• What am I doing that is working and why? Do you want more of this and how?
  • What am I doing that needs to change? Why and how?
  • What am I doing that I should stop doing?
  • What do I want to get out of this meeting? How? 

2.  Growth, personal development, and career progression

Some bosses are great at developing their employees, while others, unfortunately, don't have a clue. Here are a few questions to ask your boss that will help you create a better future:

  • What future roles do you see as suitable for my skill-set and career progression?
  • What skills should I develop to do my job better?
  • What skills should I develop to support my career progression?
  • What responsibilities can I take over as part of career development or building my network/experience?
  • Can you please give me X responsibility (because I think I can do a good job at it or it will develop my experience/network)? Some bosses prefer their employees to be proactive. If you want responsibilities, ask for them.
  • Can you please support me in learning about X? (via coaching or sponsoring training - see 9 Ways to Get Your Company to Pay for Your Training. If you want training, ask for it specifically and justify why it supports your boss' goals.)
  • What do you think my blind spots are that are holding me back?
  • What do you think are my strengths that I should focus on?
  • Are there any people I should develop a better network with? Would you introduce us or put us on a project together?

3.  Aligning priorities

As Hypercontext’s report identified, alignment to the company’s mission is one of the most commonly discussed topics in one-on-one meetings. To ensure you’re aligned with your manager’s priorities, try asking the following during your next one-on-one meeting:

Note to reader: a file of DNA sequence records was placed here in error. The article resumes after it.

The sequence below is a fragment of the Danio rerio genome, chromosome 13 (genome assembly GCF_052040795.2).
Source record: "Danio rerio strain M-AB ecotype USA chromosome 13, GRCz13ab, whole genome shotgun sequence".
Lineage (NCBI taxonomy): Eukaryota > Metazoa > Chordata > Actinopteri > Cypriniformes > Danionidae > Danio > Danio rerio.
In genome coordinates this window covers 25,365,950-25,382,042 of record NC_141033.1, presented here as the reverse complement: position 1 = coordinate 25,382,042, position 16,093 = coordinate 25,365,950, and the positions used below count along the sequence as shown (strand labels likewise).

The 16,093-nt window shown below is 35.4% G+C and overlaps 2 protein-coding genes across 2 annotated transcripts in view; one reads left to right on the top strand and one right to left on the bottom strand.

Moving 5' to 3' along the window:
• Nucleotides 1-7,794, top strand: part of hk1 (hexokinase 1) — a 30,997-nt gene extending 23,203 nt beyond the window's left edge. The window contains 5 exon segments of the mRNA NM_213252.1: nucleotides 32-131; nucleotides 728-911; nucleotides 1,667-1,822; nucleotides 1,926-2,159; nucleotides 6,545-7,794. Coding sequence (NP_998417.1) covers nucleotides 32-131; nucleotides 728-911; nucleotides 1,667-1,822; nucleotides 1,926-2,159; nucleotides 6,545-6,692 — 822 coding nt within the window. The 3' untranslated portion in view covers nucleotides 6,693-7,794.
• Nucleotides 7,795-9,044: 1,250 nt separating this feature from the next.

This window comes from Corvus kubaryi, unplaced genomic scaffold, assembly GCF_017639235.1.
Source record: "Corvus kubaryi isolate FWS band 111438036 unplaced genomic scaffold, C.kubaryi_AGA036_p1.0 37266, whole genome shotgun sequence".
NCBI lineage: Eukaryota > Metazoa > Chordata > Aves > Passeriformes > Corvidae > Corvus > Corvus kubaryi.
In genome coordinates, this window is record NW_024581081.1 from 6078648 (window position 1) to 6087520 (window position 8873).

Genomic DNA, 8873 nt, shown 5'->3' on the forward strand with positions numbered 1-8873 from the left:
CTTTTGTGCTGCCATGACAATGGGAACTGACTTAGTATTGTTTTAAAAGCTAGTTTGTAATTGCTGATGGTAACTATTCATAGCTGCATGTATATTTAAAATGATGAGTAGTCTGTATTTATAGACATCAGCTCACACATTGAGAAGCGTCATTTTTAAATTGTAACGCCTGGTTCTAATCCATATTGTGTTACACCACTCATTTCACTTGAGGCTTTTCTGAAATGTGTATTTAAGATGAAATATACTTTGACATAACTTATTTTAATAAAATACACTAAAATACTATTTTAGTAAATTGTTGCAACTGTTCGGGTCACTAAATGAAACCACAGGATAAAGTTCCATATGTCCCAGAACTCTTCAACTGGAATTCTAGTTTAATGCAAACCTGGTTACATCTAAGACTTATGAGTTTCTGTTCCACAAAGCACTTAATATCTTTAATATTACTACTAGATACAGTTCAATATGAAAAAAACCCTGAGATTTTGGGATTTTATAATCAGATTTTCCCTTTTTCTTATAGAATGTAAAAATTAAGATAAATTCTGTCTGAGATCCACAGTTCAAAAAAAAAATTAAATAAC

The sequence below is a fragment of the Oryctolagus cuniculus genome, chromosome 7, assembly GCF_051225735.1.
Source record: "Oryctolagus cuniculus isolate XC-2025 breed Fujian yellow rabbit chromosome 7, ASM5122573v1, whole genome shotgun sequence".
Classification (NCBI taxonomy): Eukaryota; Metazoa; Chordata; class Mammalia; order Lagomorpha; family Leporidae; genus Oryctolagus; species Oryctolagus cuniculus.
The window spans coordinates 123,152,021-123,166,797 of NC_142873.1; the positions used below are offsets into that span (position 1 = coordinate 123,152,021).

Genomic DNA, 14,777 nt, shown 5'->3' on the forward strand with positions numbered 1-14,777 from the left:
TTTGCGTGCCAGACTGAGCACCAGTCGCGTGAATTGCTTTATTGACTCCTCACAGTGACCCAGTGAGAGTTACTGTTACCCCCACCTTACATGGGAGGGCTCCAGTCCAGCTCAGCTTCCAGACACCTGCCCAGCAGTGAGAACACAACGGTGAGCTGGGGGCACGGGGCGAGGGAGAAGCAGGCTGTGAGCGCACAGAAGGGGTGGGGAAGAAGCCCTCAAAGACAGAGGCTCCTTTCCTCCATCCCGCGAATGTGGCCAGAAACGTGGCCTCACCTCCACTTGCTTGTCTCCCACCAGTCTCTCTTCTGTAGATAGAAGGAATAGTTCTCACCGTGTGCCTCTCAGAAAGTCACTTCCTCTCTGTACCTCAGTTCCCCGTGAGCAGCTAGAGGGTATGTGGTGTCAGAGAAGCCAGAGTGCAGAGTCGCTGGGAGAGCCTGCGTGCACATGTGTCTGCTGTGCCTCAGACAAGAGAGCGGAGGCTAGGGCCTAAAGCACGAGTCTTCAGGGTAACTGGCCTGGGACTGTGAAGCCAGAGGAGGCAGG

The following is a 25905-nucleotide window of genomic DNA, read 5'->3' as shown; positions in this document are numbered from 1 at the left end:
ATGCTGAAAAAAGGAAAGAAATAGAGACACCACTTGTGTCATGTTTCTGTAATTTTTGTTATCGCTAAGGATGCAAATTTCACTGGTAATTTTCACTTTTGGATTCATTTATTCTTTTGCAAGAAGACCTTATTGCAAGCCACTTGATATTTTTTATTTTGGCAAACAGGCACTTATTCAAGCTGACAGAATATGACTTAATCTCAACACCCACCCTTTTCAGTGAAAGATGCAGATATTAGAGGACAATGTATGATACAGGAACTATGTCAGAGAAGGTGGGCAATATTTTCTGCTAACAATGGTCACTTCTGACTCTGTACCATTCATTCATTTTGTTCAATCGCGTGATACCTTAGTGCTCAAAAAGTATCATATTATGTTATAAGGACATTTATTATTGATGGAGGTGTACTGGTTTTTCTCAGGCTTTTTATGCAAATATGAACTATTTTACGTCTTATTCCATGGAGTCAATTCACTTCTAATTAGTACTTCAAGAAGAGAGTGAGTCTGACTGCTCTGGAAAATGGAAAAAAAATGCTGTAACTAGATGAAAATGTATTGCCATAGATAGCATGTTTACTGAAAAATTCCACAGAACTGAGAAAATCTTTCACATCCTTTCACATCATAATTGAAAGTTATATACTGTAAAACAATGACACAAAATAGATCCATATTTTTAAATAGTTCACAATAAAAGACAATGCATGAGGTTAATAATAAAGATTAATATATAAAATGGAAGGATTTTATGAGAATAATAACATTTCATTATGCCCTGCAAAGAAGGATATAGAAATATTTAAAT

• What is the highest priority for you right now?
  • What items are a lower priority? What's the possibility of these being cancelled/postponed indefinitely?
  • My workload is currently at capacity, is there anything we could reshuffle or reprioritise to help with this? 
  • Are there any upcoming priorities that I should be aware of? 
  • Are there any tools we could use to help align priorities more smoothly?
  • Do you think I do a good job at prioritising? Is there anything I should be doing to upskill in this area? 
  • Is there anything I need to know about you, the team, or the business?

4.  Resources

To do your job effectively and efficiently, you need access to a variety of tools and resources. If a lack of resources is blocking your progress, it’s important to bring this up in your one-on-one meeting. For instance: 

  • I am struggling with project X, do you think we could source a new tool to help with this? 
  • Are there any areas you have noticed where we are lacking in resources? 
  • I am trying to achieve X, can you please help me with Y because of Z?

5.  Bonus: Being helpful 

These questions will show your boss that you're on their side and want to make a meaningful contribution.

These questions will also help you understand your boss better and build a better working relationship with your boss.

  • What can I help you with?
  • What are you struggling with?
  • What are you trying to achieve?
  • Is there anything I can do to help the team run more smoothly?
  • How can I support you with your boss?

Need some support with your one-on-one meetings? Go1 can help. Start your free trial today to access dedicated courses on Making your meetings more effective, Managing productive meetings, and many more.

For more insights, be sure to subscribe to the Go1 newsletter to stay on top of all the latest L&D trends. Or, you can book a demo today to find out how Go1 can help with your team’s learning needs.

Go1 helps millions of people in thousands of organizations engage in learning that is relevant, effective and inspiring.
Latest stories and insights